Vision Fetishism?

4. IOPS seems to have a fixation on vision – but why do we need a vision at all? I fear worrying about the future will just limit our pursuits.
It is true one of the things that distinguishes IOPS from many other organizations is that it takes seriously having a broad, flexible, inspiring vision for what we desire in place of patriarchy, racism, authoritarianism, class division, war, and ecological collapse. 
First, IOPS members feel that without saying what we want – certainly not a detailed map, but the broad features that make our aims believable and reveal them to be viable and worthy – most people will not relate. Vision is needed to overcome fatalism that nothing better is possible.
Second, IOPS members feel that to formulate effective campaigns, demands, actions, and projects, we need to have a compelling image of institutionally where we want to arrive. How else can we embody the seeds of the future in the present unless it is by having some clarity about at least the core features of the future we seek?
But third, IOPS members also realize that trying to blueprint the future is a fool's errand that exceeds capacity and also violates a spirt of self management. The vision needed is just that set of institutional and social commitments which will permit people of the future to determine their own choices – be required for that end – not for us to make such choices in advance.
However, if you think vision is not valuable – that it won't help clarify current analysis, won't provide inspiration and hope, won't orient strategy by clarifying its aims and can't be kept to the scale and character that is essential – then, indeed, IOPS is probably not for you, at least not now. But if you think being able to answer convincingly when people ask "what do you want,"  and if you think knowing where you are going is necessary to able to travel wisely, and if you think we can handle those requirements without over extending, then perhaps IOPS is for you.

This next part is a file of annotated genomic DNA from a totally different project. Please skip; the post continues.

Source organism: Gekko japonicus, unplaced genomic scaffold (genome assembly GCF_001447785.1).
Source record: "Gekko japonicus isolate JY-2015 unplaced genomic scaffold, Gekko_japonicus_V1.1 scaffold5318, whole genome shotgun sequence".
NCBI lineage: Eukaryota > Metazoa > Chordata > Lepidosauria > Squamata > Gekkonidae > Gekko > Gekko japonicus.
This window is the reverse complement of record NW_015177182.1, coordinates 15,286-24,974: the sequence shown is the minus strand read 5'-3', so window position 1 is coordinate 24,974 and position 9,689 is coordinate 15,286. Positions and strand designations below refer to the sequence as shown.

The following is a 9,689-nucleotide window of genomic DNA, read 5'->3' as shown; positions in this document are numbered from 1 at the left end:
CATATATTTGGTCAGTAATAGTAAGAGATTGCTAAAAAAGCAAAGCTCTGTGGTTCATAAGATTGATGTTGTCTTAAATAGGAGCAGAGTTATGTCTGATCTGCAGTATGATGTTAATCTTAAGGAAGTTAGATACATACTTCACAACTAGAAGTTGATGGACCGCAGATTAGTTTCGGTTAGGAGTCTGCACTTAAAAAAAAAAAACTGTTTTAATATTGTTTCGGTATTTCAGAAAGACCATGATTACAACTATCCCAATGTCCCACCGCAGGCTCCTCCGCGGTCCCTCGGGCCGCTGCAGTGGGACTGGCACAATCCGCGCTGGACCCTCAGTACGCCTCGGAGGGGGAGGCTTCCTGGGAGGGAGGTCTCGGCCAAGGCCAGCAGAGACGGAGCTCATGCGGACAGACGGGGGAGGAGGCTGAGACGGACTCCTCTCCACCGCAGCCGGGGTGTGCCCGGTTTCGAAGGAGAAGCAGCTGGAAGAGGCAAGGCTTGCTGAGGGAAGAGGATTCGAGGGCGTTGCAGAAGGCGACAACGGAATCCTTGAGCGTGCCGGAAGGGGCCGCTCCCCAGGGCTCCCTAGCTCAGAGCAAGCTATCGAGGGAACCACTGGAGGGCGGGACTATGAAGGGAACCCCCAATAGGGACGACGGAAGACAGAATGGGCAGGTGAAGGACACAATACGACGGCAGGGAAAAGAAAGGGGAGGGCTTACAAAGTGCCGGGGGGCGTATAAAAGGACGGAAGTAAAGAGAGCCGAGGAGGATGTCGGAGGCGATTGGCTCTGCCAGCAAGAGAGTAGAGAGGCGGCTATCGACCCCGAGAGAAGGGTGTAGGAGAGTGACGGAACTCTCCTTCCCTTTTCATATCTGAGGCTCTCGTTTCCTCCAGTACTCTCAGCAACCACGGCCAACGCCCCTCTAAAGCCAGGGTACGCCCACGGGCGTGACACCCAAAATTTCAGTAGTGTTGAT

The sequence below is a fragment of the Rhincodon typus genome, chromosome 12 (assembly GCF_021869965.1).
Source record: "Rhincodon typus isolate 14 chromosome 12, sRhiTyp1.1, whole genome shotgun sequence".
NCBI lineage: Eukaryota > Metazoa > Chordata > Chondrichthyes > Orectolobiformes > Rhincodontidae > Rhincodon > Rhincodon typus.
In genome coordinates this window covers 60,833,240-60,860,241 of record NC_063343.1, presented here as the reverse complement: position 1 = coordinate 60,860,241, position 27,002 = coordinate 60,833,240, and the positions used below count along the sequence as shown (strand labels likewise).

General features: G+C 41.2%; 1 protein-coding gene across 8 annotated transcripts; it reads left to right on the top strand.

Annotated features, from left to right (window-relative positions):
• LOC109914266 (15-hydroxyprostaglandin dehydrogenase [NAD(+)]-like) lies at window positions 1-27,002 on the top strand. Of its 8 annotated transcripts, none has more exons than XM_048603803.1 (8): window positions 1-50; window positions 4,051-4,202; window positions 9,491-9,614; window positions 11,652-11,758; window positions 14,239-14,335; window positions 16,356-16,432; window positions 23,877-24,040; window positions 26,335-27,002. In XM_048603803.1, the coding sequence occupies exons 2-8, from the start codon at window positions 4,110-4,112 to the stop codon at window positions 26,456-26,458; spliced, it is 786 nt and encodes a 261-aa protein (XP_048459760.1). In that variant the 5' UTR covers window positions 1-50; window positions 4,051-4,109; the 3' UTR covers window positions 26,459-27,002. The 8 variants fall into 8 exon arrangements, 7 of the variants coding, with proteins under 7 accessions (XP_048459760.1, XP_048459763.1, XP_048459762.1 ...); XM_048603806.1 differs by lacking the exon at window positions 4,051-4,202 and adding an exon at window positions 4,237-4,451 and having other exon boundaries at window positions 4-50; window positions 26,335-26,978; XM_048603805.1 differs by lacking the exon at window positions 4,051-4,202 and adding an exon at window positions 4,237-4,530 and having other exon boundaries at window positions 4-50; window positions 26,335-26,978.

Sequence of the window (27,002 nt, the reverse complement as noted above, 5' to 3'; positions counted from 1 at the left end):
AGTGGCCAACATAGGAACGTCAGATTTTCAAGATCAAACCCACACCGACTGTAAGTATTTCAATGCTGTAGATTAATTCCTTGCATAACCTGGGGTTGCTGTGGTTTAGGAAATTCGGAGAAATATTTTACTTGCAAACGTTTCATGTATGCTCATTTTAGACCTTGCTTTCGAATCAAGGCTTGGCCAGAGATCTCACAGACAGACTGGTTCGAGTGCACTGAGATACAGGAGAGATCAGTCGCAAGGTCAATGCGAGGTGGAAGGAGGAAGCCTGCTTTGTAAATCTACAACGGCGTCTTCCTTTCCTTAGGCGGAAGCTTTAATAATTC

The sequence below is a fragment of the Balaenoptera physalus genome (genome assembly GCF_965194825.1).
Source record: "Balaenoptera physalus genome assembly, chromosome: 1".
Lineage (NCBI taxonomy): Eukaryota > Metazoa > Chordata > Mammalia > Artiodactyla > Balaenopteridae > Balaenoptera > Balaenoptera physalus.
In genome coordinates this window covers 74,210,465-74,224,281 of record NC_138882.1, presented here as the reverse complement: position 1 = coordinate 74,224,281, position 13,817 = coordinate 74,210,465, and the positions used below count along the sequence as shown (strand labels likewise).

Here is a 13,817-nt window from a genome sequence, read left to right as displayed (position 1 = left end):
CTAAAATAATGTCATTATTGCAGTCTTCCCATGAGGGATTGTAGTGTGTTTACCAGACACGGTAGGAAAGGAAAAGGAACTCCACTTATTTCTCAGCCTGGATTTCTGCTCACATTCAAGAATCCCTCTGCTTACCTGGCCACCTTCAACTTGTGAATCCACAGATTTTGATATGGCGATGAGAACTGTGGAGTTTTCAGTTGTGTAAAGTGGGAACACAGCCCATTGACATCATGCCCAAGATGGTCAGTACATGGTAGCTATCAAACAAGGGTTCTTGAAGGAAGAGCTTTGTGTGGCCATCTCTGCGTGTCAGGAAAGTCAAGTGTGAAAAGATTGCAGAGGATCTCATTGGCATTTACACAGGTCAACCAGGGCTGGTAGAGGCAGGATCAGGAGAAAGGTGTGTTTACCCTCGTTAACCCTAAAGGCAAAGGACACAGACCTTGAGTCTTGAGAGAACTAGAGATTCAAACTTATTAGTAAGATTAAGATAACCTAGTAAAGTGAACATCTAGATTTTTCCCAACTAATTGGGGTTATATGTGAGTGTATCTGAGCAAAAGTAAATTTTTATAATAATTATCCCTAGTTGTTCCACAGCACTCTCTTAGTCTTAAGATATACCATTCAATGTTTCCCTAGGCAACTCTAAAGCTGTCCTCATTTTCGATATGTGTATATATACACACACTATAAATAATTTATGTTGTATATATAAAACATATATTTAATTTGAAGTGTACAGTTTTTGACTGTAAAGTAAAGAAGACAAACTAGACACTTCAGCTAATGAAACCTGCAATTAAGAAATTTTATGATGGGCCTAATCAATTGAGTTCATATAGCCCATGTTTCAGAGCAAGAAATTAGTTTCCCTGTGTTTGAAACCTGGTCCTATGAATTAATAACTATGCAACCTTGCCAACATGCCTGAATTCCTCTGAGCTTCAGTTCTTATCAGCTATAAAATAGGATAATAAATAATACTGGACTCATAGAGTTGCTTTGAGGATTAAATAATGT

5. Why is this an organization for a "Participatory Society"? What is that?
"Participatory society" names the aims IOPS has for new social institutions. A complete listing of these shared aims is available on the IOPS site – at http://www.iopsociety.org/vision – but the heart of IOPS vision is some key economic, political, cultural, and kinship institutional commitments designed to insure that whatever else is built by future people on these key features, there are no hierarchies of class, power, identity, or gender conveying to some people positions above and to other people positions below in fixed social hierarchies. 
Participatory society is a society where all participate with self managing say and with solidarity from and toward others. It is a society where all enjoy diversity of options and outcomes and an equitable share of society's benefits and responsibilities. Participatory society's institutions literally propel and ensure these outcomes. All this is flexibly clarified in IOPS defining features, at the site. If the vision appeals to you, IOPS may already be for you. If not, then IOPS has work to do, if it is to gain your support.

6. How does vision help right now, with what we must do in the present?
In two main ways. First, vision of the key features of a better future provides a significant tool for understanding what is wrong with the present. For example, many worker coops and other projects seeking equitable, democratic relations tend, over time, to devolve from optimistic and hopeful to humdrum routine and finally to alienated doldrums. This leaves people feeling that maybe it is true that no better way of doing production is possible. Despondency replaces hope. 
IOPS vision posits, as one of its key elements, a new way of dividing labor so that "each worker enjoys conditions suitable to be sufficiently confident and informed to participate effectively in decision making, including having a socially average share of empowering tasks via suitable new designs of work." This emphasizes the need not only to eliminate owners dominating production, but also to eliminate a group that by monopolizing empowering work, dominates production. Having this conception in mind, the IOPS member realizes that a problem afflicting many coops and movements is that while they institute formal democracy and equity, the coop (or movement) retains the old division of labor, which, in time, subverts and even obliterates sought worthy gains by giving disproportionate influence and reward to the few who monopolize empowering tasks, and in time, influence, income, and status. 
Second, by conceiving and sharing the key defining features of a better future we become attuned to achievements that our strategies must attain. This helps us know what kinds of demands and actions, and what kinds of seeds of the future planted now, can actually lead